On Friday, September 16, a carousel built by the Philadelphia Toboggan Company (PTC) in 1922 for the now-defunct Idora Park in Youngstown, Ohio, will again delight ladies and gentlemen and kids of all ages, only now their view will be of the East River, Brooklyn Bridge and the Manhattan skyline.
Idora Park officially closed its doors after 85 years on Labor Day 1984, after a fire in April devastated much of the park, including its famed 1929 wooden coaster, The Wild Cat. The carousel, scorched but intact, sold at auction October 20th of that year. It would have been just another sad story of how the decline of the urban manufacturing base decimated a local business until it was sold for scrap, but this merry-go-round got lucky. Each of its 48 horses and 2 chariots were sold individually, but at the end of the auction all the bids were tallied up and a single buyer was offered the opportunity to take the entire carousel for the combined sum. New York real estate developer David Walentas and his wife Jane bought Philadelphia Toboggan Company #61 for $385,000.
They were in the market because Walentas was developing a waterfront shopping complex in the Brooklyn neighborhood known as DUMBO (Down Under Manhattan Bridge Overpass). A rounded riverside spot seemed like the perfect place for an antique carousel so they went and bought them one. They hired a specialized company to dismantle PTC #61 and ship the whole shebang to Brooklyn, where Jane, who has a master’s degree in fine art, began researching carousel restoration.
Instead of outsourcing, Jane decided to take on the massive restoration herself. It’s an incredible story of obsession and dedication. First she documented like crazy, taking pictures and samples and notes on the main parts of the carousel. The original paint was unsalvageable so she sent the parts to a chemical stripper so the dozen layers of overpaint could be removed. Jane had a carpenter repair the parts, prime them and then set them aside in storage to focus on the stars of the show, the horses and chariots.
I spent years, mostly alone, scraping the many layers of park paint to reveal the original palette and beautiful carvings. I had hoped to be able to keep the horses in their factory paint, but was eventually convinced that it was not possible. Much of the paint was fragile and the surface of most of the horses was rough and needed too much repair to have been left as they were. Once again, I did precise matches of the factory colors, and traced, drew and photographed everything I uncovered. I worked scraping paint off the horses, sporadically over the course of about 16 years.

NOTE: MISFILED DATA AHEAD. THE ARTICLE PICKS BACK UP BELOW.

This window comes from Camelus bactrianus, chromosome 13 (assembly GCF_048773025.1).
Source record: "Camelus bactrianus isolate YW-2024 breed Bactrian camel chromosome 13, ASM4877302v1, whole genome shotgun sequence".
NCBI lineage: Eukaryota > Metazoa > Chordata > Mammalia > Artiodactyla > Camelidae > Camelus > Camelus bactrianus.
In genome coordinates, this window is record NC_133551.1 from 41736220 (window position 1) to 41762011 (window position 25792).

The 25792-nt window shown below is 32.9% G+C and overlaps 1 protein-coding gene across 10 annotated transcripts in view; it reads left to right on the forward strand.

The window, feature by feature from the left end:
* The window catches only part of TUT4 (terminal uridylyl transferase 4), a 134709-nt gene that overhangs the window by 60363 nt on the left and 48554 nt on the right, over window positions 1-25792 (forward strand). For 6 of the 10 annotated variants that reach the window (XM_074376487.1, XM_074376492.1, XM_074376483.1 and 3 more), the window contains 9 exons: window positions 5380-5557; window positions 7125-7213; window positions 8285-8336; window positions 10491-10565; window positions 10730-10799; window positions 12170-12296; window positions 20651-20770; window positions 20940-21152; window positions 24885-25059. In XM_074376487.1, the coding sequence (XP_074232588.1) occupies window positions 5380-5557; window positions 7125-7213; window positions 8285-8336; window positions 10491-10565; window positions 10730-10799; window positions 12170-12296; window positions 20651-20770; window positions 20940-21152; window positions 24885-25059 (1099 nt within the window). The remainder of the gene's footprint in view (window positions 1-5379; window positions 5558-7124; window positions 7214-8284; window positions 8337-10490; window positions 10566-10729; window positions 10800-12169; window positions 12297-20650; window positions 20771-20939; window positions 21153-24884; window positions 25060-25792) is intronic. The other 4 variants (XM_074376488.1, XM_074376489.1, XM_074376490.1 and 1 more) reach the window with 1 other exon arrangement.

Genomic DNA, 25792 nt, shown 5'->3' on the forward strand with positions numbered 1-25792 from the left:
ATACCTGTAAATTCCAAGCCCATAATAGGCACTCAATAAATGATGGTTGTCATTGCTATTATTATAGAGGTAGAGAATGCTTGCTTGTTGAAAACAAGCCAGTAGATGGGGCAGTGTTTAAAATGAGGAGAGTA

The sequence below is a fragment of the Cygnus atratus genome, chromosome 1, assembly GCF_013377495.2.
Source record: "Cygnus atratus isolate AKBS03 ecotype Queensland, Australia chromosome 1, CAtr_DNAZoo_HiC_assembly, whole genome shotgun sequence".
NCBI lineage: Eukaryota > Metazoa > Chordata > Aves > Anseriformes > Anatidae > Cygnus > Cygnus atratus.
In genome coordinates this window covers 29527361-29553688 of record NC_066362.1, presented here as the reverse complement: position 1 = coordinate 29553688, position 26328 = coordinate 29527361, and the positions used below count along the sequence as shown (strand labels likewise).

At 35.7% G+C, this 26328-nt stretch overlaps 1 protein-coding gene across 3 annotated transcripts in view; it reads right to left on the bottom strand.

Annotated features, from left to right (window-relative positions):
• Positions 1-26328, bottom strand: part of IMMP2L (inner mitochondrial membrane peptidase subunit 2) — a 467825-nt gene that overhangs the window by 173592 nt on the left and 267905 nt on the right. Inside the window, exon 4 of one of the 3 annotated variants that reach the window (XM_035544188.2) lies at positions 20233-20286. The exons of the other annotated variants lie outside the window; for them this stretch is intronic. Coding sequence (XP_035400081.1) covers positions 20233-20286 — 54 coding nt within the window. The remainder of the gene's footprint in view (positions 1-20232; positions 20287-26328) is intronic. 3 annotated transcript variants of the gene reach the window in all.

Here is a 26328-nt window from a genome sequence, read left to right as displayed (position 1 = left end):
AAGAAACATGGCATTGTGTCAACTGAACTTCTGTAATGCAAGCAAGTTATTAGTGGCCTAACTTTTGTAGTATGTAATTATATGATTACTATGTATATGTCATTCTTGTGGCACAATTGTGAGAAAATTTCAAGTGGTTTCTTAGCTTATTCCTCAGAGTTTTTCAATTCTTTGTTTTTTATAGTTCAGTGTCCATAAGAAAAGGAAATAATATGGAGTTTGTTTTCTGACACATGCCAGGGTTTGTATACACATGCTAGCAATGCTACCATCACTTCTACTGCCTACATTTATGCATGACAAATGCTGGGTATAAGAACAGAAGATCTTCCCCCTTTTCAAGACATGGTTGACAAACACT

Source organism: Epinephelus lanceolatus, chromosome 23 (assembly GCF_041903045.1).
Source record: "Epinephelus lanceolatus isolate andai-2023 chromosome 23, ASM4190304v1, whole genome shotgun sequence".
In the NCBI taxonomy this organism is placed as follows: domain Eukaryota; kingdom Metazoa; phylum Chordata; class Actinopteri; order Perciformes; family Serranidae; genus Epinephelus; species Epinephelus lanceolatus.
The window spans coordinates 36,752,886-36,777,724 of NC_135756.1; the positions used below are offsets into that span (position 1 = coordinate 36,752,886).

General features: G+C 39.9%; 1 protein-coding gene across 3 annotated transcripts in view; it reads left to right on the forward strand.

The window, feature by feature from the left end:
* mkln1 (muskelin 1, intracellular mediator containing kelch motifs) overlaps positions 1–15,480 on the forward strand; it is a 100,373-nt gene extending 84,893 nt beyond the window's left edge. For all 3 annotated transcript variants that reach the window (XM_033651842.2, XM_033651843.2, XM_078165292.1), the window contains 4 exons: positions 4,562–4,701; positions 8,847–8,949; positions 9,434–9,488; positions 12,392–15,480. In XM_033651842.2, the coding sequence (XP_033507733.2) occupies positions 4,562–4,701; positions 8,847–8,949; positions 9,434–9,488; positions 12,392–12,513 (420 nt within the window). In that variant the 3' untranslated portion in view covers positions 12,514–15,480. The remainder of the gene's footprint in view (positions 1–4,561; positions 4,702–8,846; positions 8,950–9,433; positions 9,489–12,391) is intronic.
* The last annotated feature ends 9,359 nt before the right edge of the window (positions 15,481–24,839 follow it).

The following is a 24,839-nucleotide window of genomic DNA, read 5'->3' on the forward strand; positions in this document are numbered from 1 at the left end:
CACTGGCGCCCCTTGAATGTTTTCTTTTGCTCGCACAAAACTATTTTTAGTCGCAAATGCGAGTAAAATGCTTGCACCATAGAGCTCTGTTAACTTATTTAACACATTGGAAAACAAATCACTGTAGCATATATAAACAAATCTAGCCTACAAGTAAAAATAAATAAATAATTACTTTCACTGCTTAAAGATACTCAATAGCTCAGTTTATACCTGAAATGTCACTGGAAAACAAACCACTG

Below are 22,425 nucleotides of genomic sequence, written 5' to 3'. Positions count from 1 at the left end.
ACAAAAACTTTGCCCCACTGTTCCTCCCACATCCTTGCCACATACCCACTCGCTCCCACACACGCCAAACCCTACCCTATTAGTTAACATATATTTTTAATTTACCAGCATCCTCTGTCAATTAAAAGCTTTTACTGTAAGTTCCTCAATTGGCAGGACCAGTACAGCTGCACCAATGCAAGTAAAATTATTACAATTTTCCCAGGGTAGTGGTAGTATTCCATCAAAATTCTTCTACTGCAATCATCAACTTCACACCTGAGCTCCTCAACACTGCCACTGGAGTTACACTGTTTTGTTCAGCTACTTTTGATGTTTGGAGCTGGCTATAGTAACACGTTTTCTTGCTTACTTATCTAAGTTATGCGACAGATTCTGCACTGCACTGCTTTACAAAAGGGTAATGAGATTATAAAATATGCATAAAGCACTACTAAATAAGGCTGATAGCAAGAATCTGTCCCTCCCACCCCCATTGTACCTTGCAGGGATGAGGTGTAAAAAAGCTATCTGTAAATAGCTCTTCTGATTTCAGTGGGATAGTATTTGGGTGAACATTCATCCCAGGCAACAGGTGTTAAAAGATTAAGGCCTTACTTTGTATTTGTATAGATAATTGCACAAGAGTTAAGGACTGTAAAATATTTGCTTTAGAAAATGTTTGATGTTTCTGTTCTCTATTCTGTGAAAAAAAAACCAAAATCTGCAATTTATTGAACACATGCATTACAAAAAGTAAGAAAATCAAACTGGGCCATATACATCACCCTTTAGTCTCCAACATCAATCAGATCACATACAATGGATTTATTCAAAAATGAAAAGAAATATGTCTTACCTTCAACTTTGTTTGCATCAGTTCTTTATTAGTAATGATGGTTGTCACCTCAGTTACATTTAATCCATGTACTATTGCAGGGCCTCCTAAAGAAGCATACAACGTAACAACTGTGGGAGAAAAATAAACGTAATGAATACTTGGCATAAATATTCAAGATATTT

In June of 2004, the decades of work came to a head. She moved into a new studio, hired more help and set about doing all the repairs to the individual horses. Once repaired, they were repainted with painstaking fidelity to the factory original look, and then, because rich people are crazy, Jane took it a giant mommy step further and gilded all the horses’ metallic fittings and decoration, originally aluminum leaf or aluminum leaf with a gold wash, in freaking palladium and 24 carat gold. She also hired a luxury car customizer from Mercedes-Benz to do all the hand pin striping work on the horse bridles.
The two chariots, “Cherub” and “Liberty” she was able to keep in their original paint. After removing all the coats on top of it, the original paint was sturdy enough to stand on its own with just a little infilling. Although there’s a noticeable cracklure over the chariots’ surface, they still look fantastic even next to the freshly repainted ponies.
In 2006, the carousel was ready to be put back together and on display. Over the years the shopping center project had been scrapped to be replaced with a Empire Fulton Ferry Park, so the Walentas set up the carousel, now renamed “Jane’s Carousel” in honor of its obsessively loving foster mom, in another of their properties, a converted spice warehouse in the DUMBO neighborhood where people could see it among the art galleries but not ride it.
After some struggling with various committees, entities and civic groups, the Walentas got the nod to install the carousel on the waterfront in front of the Civil War-era Tobacco Warehouse. They hired French architect Jean Nouvel to design a suitable pavilion to house it and he created a $9 million transparent acrylic jewel box that would show off the beauty of the carousel during the day, show the riders a most spectacular view and that would at night be lit so that the horses cast huge shadows on the white floor-to-ceiling window shades. They also donated $3.45 million to the park for landscaping and nighttime lighting that will allow the park to stay open until 1:00 AM.
Oh, and they donated a 1922 Philadelphia Toboggan Company carousel with palladium and 24 carat gold fittings.
Now the jewel box is done, the parts and horses have been moved in, and as of Friday, Jane’s Carousel will be open from 11:00 a.m. to 7:00 p.m., every day except Tuesday. A ride costs $2, children under three ride for free.